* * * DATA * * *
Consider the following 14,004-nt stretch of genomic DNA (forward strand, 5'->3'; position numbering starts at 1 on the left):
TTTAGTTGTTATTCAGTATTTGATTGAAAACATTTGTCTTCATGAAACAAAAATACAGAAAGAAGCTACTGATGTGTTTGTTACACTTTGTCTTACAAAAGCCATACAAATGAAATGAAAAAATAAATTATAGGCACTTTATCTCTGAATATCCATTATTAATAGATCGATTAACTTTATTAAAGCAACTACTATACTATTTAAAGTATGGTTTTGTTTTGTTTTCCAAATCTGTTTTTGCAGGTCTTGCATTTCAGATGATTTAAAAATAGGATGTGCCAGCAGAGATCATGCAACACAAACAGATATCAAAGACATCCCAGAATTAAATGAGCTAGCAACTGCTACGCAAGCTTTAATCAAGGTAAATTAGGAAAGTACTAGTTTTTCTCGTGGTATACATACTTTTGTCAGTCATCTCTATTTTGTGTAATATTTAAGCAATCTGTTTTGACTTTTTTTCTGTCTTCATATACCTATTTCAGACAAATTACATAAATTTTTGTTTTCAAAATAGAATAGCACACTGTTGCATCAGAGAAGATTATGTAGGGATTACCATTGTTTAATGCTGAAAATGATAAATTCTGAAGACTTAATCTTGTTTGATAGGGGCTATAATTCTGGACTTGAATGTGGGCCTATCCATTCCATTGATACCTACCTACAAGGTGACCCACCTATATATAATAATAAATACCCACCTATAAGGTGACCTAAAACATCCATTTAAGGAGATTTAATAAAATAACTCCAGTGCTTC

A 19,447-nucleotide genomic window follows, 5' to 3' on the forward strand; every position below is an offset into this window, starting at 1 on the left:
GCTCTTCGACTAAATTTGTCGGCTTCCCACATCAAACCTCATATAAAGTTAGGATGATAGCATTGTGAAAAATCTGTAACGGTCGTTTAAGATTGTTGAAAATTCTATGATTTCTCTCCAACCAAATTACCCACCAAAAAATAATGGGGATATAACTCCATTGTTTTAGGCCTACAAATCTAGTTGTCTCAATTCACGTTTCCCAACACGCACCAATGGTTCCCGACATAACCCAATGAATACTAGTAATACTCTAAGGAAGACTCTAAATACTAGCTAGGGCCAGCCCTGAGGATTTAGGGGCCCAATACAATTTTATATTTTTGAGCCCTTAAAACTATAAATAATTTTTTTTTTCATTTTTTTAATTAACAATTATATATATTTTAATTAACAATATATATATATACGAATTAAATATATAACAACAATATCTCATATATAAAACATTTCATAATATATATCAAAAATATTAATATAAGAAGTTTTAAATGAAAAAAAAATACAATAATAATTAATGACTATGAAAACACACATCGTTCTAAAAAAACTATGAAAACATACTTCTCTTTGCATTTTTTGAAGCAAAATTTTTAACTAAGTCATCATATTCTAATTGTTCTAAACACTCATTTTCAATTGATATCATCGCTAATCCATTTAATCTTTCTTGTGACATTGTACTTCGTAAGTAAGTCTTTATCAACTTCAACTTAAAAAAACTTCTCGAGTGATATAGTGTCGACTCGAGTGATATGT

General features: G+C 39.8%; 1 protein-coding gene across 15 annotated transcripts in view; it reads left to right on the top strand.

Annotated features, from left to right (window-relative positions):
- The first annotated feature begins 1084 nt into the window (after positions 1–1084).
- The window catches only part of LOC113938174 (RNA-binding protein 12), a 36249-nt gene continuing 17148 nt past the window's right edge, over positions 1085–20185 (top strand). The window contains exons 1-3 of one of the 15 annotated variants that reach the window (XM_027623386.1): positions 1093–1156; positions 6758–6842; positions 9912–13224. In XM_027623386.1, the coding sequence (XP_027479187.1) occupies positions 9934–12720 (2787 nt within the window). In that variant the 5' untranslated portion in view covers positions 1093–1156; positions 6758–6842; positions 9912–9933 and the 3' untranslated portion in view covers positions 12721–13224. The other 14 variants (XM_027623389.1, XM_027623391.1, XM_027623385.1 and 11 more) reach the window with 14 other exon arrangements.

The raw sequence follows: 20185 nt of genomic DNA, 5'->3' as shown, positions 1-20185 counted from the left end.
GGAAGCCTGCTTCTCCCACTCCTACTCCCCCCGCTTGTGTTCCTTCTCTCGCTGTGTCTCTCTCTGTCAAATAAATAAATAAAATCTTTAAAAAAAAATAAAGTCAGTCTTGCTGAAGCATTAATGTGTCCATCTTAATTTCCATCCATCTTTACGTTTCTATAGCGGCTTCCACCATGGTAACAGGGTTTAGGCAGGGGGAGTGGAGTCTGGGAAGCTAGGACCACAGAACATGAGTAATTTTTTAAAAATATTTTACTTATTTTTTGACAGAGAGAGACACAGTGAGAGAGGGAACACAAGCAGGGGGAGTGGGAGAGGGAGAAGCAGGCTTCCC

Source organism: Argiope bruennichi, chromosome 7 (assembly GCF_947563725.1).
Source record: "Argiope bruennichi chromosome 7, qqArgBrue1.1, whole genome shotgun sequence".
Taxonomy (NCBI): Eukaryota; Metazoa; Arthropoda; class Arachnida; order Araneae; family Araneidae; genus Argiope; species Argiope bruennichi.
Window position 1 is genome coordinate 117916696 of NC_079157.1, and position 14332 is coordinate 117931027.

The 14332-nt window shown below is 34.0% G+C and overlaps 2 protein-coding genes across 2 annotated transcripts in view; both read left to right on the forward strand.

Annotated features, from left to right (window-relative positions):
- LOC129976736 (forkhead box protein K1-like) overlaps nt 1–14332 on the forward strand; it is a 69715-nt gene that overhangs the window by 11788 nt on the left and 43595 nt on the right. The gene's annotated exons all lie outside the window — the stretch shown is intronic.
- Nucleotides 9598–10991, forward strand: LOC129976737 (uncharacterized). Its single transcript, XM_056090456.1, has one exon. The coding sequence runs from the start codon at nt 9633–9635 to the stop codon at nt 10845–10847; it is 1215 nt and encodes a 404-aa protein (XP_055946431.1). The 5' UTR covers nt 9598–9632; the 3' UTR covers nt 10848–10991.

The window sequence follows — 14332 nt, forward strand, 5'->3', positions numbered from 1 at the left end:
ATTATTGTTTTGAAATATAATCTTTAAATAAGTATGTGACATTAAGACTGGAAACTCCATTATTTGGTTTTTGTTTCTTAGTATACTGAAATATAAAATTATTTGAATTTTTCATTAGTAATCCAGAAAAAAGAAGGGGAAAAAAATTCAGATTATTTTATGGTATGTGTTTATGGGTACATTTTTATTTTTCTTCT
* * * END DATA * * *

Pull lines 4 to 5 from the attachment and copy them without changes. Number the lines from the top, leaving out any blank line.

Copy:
GCTCTTCGACTAAATTTGTCGGCTTCCCACATCAAACCTCATATAAAGTTAGGATGATAGCATTGTGAAAAATCTGTAACGGTCGTTTAAGATTGTTGAAAATTCTATGATTTCTCTCCAACCAAATTACCCACCAAAAAATAATGGGGATATAACTCCATTGTTTTAGGCCTACAAATCTAGTTGTCTCAATTCACGTTTCCCAACACGCACCAATGGTTCCCGACATAACCCAATGAATACTAGTAATACTCTAAGGAAGACTCTAAATACTAGCTAGGGCCAGCCCTGAGGATTTAGGGGCCCAATACAATTTTATATTTTTGAGCCCTTAAAACTATAAATAATTTTTTTTTTCATTTTTTTAATTAACAATTATATATATTTTAATTAACAATATATATATATACGAATTAAATATATAACAACAATATCTCATATATAAAACATTTCATAATATATATCAAAAATATTAATATAAGAAGTTTTAAATGAAAAAAAAATACAATAATAATTAATGACTATGAAAACACACATCGTTCTAAAAAAACTATGAAAACATACTTCTCTTTGCATTTTTTGAAGCAAAATTTTTAACTAAGTCATCATATTCTAATTGTTCTAAACACTCATTTTCAATTGATATCATCGCTAATCCATTTAATCTTTCTTGTGACATTGTACTTCGTAAGTAAGTCTTTATCAACTTCAACTTAAAAAAACTTCTCGAGTGATATAGTGTCGACTCGAGTGATATGT

General features: G+C 39.8%; 1 protein-coding gene across 15 annotated transcripts in view; it reads left to right on the top strand.